What often happens with customers and stakeholders is that we wait for them to call us. Regular exposure requires being a visible part of their environment even when there’s no particular call for your services. For example: not just working in the same office space but proactively contributing PMO insights about designing better reports or resource management; asking for feedback about the PMO to help improve processes and services; encouraging milestone recognition by helping project leaders create internal case studies.
2. Create a positive association: PMO = Value
It is certainly important to keep evolving PMO services and offerings to keep pace with changing stakeholder needs, but a key message from this research is to stop over-rotating about updating your value proposition. It’s more important to ensure stakeholders can bring to mind the contribution your team has already made. And you do that by providing reminders, such as:
- Focus on outcomes not output:
Use performance metrics to clearly associate your PMO with value delivered. For example: measure performance based on how useful reports have been to the recipients rather than number of reports produced; after training courses ensure customer feedback questions focus on whether participants now feel able to achieve their objectives rather than what they thought about the venue.
- Reveal the “PMO Inside”:
PMO value is often hidden in stats about project delivery improvements or organisation efficiencies. Building a positive association between “PMO” and “Value” requires bringing evidence to light about the impact your PMO has made. For example: after each engagement write a case study about the outcomes for the business and the role played by the PMO; create a Quarterly Value Review document to brief senior executives about value delivered over the past quarter and how solutions developed can help to deliver the next quarter’s goals.
3. Avoid being new and scary
Change is often perceived as difficult and unwelcome. Stakeholders will feel more comfortable about a solution that feels familiar (“It’s a new dashboard but I don’t have to learn a new user interface”). As HBR put it: ‘“Improved” is more comfortable and less scary than “new”’. When stakeholders need the PMO to provide a new solution to move the business forward, how do you put forward your new technology / planning tool / P3M method without scaring them off?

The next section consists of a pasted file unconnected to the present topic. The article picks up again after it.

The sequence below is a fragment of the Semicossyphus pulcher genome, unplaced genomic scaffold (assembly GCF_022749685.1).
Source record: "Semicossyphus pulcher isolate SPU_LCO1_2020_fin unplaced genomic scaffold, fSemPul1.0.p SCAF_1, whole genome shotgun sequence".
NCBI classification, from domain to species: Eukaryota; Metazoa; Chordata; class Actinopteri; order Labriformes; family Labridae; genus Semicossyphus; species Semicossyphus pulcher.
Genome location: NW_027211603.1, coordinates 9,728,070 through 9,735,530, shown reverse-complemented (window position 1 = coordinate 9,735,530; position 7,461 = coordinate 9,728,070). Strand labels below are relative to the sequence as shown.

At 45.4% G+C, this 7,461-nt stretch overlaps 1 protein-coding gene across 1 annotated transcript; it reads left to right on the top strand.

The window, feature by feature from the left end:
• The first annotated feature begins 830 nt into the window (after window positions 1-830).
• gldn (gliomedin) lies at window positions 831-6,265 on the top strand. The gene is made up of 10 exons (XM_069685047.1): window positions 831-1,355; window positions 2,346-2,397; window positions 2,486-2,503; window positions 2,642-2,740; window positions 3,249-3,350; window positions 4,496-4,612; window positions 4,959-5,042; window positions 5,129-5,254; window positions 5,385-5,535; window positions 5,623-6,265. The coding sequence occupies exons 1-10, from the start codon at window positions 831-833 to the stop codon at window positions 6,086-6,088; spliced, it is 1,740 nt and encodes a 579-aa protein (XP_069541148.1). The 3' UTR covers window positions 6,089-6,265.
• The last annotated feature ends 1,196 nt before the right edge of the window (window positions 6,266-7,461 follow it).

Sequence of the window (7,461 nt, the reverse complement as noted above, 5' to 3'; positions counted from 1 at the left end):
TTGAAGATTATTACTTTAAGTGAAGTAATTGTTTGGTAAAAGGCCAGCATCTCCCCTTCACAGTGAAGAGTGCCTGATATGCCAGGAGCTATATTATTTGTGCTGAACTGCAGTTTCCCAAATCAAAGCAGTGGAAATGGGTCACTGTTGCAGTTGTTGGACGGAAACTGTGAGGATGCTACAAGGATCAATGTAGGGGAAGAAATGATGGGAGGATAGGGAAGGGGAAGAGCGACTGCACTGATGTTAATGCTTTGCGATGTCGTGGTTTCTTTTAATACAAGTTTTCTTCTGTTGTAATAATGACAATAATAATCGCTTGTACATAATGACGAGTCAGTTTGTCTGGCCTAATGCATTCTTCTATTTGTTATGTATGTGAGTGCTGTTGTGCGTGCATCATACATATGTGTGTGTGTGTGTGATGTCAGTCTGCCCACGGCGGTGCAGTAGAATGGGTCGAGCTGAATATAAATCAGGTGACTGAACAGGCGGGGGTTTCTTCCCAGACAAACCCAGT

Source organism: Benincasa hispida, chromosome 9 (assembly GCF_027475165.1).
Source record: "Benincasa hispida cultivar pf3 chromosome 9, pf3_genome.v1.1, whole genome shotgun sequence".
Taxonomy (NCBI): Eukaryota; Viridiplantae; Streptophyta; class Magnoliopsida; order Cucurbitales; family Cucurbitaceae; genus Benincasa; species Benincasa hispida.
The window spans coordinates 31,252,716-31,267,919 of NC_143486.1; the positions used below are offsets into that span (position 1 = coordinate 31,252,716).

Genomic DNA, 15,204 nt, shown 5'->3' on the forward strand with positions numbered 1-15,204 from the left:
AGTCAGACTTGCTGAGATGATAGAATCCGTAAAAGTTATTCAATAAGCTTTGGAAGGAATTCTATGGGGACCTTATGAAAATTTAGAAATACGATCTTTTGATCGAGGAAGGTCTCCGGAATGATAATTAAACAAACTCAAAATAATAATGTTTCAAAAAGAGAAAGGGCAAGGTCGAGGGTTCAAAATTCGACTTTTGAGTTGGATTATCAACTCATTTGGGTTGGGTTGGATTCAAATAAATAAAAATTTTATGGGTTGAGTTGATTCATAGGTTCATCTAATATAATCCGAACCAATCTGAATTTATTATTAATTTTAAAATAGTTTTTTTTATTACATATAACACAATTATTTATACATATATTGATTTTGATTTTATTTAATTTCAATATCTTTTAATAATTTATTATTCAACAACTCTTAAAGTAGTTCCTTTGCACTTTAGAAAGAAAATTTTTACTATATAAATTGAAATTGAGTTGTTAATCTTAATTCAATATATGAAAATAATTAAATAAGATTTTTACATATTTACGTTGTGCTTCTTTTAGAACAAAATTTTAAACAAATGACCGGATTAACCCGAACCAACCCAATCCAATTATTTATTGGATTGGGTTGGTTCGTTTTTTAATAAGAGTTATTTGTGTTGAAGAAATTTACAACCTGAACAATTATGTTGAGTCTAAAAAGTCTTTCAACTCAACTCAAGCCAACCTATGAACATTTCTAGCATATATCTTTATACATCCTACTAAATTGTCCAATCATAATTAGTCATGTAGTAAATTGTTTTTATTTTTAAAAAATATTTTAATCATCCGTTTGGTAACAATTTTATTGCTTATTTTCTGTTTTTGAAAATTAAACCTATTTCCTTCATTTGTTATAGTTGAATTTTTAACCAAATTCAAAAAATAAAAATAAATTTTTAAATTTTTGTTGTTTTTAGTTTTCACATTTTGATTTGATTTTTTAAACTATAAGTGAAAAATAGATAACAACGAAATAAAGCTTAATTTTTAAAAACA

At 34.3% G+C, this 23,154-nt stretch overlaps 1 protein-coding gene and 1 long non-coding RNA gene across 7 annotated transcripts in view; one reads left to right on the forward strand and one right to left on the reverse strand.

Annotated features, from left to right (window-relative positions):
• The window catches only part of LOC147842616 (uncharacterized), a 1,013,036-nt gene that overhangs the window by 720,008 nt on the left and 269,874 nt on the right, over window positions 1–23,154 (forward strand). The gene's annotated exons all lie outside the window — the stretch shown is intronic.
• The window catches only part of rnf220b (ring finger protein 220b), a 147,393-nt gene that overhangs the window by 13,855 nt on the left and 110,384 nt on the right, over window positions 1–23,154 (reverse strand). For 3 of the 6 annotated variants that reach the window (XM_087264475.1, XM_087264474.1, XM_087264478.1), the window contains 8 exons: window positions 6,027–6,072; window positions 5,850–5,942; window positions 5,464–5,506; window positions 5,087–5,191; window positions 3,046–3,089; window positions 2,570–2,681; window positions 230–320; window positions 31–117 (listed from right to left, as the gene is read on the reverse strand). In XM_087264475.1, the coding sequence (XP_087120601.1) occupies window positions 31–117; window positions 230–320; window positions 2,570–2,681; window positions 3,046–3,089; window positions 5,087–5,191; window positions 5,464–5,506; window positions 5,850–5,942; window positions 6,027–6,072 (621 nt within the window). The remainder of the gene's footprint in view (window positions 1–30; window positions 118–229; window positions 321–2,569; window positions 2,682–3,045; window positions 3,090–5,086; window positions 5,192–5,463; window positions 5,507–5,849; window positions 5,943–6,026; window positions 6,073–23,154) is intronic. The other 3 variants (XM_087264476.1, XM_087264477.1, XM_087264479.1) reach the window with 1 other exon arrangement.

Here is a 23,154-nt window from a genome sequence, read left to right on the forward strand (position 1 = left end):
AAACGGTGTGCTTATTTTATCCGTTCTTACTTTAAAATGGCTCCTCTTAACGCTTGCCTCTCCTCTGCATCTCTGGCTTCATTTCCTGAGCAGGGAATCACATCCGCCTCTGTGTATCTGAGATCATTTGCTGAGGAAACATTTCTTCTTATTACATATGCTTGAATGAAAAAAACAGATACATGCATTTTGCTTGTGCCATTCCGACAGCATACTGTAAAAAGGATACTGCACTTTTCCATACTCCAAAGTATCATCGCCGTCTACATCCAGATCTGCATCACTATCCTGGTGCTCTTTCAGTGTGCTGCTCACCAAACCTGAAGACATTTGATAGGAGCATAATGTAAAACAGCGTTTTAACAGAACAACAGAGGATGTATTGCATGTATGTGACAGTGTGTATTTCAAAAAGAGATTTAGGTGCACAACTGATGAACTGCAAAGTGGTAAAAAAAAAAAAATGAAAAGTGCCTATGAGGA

- Tailor stakeholder communications:
PMO perceptions that new technology is exciting may not be shared by your stakeholders. Help people focus on the improvements not the ‘new’. For example: provide evidence that a solution has been tried and tested within the organisation, even if only by the PMO; emphasise what doesn’t change – people, infrastructure, user interface.
- Support the transition:
Very often people can be put off by something as simple as uncertainty about whether they will be able to use the new system. Head-off concerns before they come to mind, for example: provide a road-map for achieving key milestones; avoid executives feeling out of their comfort zone by providing 1-1 briefings and training on the new system; provide FAQ's about the support available and how your PMO will create a smooth and painless transition.
Simple steps can move engagement from low to high
When you’ve succeeded in engaging with a new part of the business for the first time or gained the support of a key executive, you’ve done the hard work. What the HBR marketing insight is telling us is not to take that fledgling relationship for granted. Some simple actions and regular attention may be all it takes to nurture a long term partnership.
What’s your view about applying marketing ideas to your PMO? What actions would you recommend to nurture stakeholder relationships?